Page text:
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LCQ1: Subsidised nursing home places

     Following is an oral reply by the Secretary for Labour and Welfare, Mr Matthew Cheung Kin-chung, to a question by the Hon Leung Kwok-hung in the Legislative Council today (March 18):


     Some elderly people and organisations have complained to me that the current acute shortfall of subsidised nursing home (NH) places has resulted in rather long waiting time for such places.  Moreover, due to the lack of necessary ancillary facilities, the care and attention homes and private homes for the elderly which have participated in the Enhanced Bought Place Scheme are unable to take proper care of elderly people who need intensive care, and the current subsidised Integrated Home Care Services (IHCS) have also failed to provide proper care for such elderly people.  In this connection, will the Government inform this Council of:

(a) the current respective numbers of elderly people waiting for subsidised NH places who live in the community and private homes for the elderly, together with a breakdown of the average waiting time for such places by District Council districts (excluding cases of the elderly people concerned choosing to wait for admission to specified homes and those cases which were given priority allocation on grounds of special circumstances);

(b) the number of elderly people in each of the past five years who died while waiting for NH places, and whether the Government will substantially increase such places to ease the current situation of supply falling short of demand; if so, when it will be implemented; if not, the reasons for that; and

(c) the details of IHCS currently provided by the Social Welfare Department (SWD) for singleton elderly people who live in the community and are waiting for subsidised NH places, the average waiting time for such services, and the daily number of hours of such services which can be provided to the elderly people; whether SWD has assessed if such services can meet their needs; if assessment has been conducted, of the findings; if not, the reasons for that?



     Promoting "ageing in the community" is one of the underlying principles of the Government¡¦s elderly policy, and hence we have allocated considerable resources to support elders to age in the community. I have to emphasise that not all elders with long-term care (LTC) needs have to stay in residential care homes, and not all elders with LTC needs require subsidised residential care services. With adequate community care and support, elders with LTC needs can continue to age at home as they wish.

     Now, I will reply the three parts of Hon Leung Kwok-hung¡¦s question individually.  

(a) As at end-January 2009, a total of 6 267 elders were waiting for government-subsidised nursing home (NH) places.  Among them, 1 838 elders were living in the community, 3 726 elders were living in private residential care homes for the elderly (RCHEs) and the remaining 703 elders were living in various kinds of subsidised or self-financing RCHEs or hospitals.

     As shown in the above-mentioned figures, some elders waiting for subsidised NH places are already occupying government-subsidised care-and-attention (C&A) places. They can also opt for government-subsidised community care services in the interim.  Generally speaking, elders can be allocated with subsidised community care services that suit their needs within a relatively short period of time. Besides, some elders may choose to stay in private RCHEs while waiting. If these elders require financial assistance, they may apply for Comprehensive Social Security Assistance (CSSA) to meet the relevant expenses.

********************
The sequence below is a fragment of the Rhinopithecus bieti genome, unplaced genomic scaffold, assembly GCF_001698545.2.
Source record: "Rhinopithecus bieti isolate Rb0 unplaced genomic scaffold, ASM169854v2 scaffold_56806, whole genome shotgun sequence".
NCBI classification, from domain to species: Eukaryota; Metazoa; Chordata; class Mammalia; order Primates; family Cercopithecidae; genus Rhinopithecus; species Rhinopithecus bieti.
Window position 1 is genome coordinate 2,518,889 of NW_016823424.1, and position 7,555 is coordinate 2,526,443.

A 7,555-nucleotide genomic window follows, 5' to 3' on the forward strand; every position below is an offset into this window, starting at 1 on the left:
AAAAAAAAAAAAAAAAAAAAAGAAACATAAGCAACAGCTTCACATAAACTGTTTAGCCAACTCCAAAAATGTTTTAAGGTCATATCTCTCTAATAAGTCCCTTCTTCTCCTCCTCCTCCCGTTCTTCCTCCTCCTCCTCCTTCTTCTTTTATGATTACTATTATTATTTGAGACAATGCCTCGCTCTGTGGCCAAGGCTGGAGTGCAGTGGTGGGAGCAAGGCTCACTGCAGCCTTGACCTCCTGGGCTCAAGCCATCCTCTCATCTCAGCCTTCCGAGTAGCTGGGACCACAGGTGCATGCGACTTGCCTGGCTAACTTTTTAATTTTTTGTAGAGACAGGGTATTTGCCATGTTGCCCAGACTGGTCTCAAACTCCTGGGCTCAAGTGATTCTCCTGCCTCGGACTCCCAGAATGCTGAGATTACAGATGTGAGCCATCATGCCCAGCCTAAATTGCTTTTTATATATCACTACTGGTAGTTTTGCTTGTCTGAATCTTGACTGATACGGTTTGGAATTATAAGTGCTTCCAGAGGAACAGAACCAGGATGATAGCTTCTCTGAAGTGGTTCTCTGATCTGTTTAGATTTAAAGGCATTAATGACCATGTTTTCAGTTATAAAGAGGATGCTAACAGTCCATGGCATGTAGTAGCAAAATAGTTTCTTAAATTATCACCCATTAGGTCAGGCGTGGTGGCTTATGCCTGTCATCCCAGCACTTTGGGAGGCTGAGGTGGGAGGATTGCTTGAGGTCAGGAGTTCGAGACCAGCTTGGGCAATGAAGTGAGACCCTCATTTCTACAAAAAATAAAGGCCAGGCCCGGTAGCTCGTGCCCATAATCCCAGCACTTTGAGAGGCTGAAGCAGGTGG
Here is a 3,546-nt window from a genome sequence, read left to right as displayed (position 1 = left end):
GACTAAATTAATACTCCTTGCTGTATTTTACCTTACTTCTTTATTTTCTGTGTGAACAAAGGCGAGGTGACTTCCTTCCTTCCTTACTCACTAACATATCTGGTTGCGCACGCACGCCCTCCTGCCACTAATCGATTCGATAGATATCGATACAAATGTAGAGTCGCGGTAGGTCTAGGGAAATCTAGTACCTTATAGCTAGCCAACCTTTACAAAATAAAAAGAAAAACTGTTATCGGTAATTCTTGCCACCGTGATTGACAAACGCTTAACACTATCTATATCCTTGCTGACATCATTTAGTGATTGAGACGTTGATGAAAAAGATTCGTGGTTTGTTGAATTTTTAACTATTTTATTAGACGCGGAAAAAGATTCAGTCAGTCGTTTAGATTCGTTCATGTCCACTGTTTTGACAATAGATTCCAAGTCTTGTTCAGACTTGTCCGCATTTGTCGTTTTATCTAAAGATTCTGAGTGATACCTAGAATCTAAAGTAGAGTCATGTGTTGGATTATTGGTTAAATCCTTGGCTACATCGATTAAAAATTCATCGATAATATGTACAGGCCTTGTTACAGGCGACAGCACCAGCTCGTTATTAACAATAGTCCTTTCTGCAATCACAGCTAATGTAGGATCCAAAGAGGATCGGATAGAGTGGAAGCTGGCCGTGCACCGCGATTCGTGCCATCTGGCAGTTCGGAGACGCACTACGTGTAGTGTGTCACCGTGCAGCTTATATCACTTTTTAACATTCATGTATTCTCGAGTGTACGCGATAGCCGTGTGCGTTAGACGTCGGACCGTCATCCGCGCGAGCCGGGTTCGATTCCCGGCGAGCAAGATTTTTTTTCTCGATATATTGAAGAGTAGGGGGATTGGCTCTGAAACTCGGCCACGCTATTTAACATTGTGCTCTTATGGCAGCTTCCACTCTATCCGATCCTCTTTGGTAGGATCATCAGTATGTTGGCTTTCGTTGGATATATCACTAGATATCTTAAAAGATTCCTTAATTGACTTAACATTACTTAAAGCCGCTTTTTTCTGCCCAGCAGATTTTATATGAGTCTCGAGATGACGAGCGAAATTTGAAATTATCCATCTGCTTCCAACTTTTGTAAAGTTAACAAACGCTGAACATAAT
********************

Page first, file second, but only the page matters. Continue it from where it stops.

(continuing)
As at end-January 2009, about 3 543 elders on the waiting list were receiving various kinds of government subsidies or services, including:

(i) about 638 (i.e. 10.2%) were using subsidised community care services;

(ii) about 185 (i.e. 3%) were using subsidised residential care services of a lower care level; and

(iii) about 2 720 (i.e. 43.4%) were staying in non-subsidised residential care places in private RCHEs and are receiving CSSA.

     Regarding the waiting time, as the overall planning and service allocation of subsidised NH places are based on territory-wide demand, the Social Welfare Department (SWD) cannot provide information on the waiting time by district.  Excluding cases where elders have specific requirements on the RCHEs they are waiting for (such as requesting for particular RCHEs or specific location of RCHEs) as well as the priority cases, the average waiting time for subsidised NH places is 40.5 months, which is similar to the overall average waiting time of 40 months.
(b) The numbers of elders who passed away while waiting for subsidised NH places in the past five years were 1 293, 1 339, 1 540, 1 619 and 1 847 respectively.

     The Government has made every effort to respond to the demand of elders for subsidised NH places.  In recent years, the Government has been increasing the supply of subsidised NH places mainly through the construction of contract RCHEs.  At present, there are a total of 16 contract RCHEs in Hong Kong.  Among them, 14 have obtained RCHE licences and NH licences from SWD and the Department of Health respectively, and can therefore provide both subsidised C&A places and NH places.  We will continue to provide contract RCHEs with both NH places and C&A places, and will also increase the number of subsidised NH places to meet the demand of the elderly.  Besides, the C&A places in contract RCHEs provide continuum of care, i.e. elders can continue to stay in the same RCHE instead of moving to another NH when their health deteriorates to a level that requires nursing care.  On top of subsidised places, contract RCHEs also provide non-subsidised residential care places which can take care of elders requiring C&A or nursing level of care, offering elders another option besides subsidised places.